© Les Fours à Chaux Du Rey | Département de la Manche

Limestone Landscapes

LIMESTONE LANDSCAPES

The subsoil of the Regnéville area is partly made up of very old limestone (340 to 350 million years). Being relatively easy to extract, the limestone rocks have left their mark on the landscape and old buildings.

Montmartin limestone

The layers of limestone and conglomerate

The Montmartin limestone, recognisable by its fine grain and light blue tone, constitutes the highest part of the landscape situated in front of you. The limestone is layered on reddish conglomerate or grey sandstone. You can easily recognise these rocks in the walls that you walk past.

 

Montmartin limestone resurgences and springs

The high part of the landscape is permeated by a vast network of water courses, infiltrating through the Montmartin Limestone. These springs appear at the ground surface at the junction with the conglomerate and the sandstone.

 

The uses of limestone

Construction: The castle, church and the village of Regnéville are built from Montmartin limestone, sandstone or reddish conglomerate. On the higher parts of the landscape, the buildings are constructed almost exclusively from limestone.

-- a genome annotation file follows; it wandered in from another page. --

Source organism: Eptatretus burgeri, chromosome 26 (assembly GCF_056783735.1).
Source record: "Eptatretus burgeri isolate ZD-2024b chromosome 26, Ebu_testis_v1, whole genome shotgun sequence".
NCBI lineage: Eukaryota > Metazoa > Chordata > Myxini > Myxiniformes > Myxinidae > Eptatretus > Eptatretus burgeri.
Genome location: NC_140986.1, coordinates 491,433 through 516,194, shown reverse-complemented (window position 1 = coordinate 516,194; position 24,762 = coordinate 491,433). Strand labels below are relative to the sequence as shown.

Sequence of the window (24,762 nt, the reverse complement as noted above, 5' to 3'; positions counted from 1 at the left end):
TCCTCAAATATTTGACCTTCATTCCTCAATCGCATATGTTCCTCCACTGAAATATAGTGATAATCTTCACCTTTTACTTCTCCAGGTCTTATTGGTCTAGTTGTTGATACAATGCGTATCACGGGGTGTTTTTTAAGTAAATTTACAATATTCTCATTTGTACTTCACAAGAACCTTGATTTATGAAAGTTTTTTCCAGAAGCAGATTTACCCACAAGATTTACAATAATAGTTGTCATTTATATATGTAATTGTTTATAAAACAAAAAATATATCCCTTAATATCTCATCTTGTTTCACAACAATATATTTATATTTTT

Boundary walls

The limestone boundary walls built around Regnéville are an original alternative protection against the wind. The near wall along the lane is made from rocks extracted from the subsoil but also stones originating from the castle. Another original feature of Regnéville is the boundary gates which are mounted through a drilled stone, acting as an upper hinge.

 

Lime

The limestone of Montmartin and Regnéville has been worked since the 19th century in four lime kilns situated on the high ground. A visit to the lime kilns at Rey half-way round the trail is well worth a stop to learn more about the production of lime from limestone.

 

> In your opinion, which sedimentary rock is the oldest ? The reddish conglomerate situated underneath or the blue-toned limestone situated above ?
Answer : The sedimentary rock making up layers, one on top of each other. The reddish conglomerate underneath is therefore the oldest.